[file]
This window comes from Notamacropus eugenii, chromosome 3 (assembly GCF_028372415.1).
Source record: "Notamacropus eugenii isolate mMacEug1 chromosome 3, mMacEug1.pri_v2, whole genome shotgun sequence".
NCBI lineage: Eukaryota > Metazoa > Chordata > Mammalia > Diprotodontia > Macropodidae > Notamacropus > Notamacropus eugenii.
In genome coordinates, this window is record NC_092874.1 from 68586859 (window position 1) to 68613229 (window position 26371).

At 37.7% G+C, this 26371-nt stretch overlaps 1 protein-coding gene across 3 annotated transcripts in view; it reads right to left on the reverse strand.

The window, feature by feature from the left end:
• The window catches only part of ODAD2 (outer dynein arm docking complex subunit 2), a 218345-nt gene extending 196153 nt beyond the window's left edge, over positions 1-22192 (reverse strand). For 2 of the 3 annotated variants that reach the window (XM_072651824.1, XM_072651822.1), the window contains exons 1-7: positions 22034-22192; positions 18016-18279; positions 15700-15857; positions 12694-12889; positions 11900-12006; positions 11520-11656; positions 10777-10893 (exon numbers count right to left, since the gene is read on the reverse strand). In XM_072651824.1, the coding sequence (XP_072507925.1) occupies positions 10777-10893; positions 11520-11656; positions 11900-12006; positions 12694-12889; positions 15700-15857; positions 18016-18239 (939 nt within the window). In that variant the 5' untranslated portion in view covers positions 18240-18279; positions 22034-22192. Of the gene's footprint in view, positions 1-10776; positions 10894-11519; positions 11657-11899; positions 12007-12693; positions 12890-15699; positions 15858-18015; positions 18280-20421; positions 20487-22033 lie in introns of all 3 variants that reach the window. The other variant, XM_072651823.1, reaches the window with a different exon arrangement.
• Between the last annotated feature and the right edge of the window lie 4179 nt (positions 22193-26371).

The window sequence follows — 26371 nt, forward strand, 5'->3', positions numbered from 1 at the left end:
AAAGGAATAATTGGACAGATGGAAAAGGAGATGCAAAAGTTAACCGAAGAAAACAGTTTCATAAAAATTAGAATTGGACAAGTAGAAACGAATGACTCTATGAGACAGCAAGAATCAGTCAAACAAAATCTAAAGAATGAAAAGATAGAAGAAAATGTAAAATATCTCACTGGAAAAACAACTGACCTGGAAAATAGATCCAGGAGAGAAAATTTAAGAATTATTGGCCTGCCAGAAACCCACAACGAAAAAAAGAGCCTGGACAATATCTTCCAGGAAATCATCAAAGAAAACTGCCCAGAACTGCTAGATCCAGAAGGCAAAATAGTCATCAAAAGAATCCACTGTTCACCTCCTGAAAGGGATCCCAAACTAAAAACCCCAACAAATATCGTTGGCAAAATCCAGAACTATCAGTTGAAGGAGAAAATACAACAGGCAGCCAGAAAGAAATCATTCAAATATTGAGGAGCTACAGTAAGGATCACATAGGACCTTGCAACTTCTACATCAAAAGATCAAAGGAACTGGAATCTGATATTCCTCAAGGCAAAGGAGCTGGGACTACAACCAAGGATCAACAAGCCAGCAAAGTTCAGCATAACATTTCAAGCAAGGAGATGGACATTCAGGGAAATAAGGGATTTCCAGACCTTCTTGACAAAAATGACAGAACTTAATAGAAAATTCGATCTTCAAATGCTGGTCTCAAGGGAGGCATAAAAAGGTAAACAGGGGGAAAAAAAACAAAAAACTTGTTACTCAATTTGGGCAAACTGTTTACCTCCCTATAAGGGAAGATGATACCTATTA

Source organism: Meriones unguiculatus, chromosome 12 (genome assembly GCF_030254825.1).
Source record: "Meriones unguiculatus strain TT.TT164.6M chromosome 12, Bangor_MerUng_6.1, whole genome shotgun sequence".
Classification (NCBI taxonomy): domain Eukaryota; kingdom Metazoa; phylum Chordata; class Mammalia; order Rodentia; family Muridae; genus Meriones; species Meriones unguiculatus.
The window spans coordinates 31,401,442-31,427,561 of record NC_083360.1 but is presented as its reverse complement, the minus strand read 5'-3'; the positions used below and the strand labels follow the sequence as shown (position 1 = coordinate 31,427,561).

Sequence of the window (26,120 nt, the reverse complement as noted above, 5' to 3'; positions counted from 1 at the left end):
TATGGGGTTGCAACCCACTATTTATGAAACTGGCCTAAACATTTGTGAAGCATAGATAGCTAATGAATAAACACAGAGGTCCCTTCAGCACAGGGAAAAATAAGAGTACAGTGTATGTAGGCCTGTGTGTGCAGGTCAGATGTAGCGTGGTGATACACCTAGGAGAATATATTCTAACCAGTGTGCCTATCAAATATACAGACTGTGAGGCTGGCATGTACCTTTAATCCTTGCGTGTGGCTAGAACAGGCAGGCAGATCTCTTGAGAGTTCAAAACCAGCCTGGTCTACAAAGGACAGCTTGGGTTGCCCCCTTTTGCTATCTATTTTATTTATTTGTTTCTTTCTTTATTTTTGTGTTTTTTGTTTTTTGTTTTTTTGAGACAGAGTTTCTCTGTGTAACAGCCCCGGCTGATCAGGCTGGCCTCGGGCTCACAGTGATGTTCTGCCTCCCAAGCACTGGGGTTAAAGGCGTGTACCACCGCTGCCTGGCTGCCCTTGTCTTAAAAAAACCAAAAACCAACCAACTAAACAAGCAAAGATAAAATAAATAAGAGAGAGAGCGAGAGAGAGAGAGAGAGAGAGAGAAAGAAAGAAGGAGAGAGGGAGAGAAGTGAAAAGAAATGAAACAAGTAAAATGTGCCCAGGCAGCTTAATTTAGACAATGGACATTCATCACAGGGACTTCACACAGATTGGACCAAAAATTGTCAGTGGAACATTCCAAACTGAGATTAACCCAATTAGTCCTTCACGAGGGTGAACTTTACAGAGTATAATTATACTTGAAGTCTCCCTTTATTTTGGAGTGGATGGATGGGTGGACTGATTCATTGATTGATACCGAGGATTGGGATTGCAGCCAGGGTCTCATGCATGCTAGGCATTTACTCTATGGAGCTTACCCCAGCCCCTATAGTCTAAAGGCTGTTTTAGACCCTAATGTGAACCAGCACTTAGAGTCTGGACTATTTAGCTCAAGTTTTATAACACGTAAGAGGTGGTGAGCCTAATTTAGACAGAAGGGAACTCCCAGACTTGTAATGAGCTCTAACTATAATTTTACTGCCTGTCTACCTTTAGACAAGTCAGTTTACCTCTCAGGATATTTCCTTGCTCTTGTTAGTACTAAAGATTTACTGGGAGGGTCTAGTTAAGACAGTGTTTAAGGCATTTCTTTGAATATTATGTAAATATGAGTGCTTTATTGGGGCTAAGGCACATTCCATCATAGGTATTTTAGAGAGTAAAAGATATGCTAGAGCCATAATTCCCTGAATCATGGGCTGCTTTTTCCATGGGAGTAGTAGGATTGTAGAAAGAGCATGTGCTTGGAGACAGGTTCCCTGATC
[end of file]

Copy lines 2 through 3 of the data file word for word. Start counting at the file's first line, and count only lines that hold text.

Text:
Source record: "Notamacropus eugenii isolate mMacEug1 chromosome 3, mMacEug1.pri_v2, whole genome shotgun sequence".
NCBI lineage: Eukaryota > Metazoa > Chordata > Mammalia > Diprotodontia > Macropodidae > Notamacropus > Notamacropus eugenii.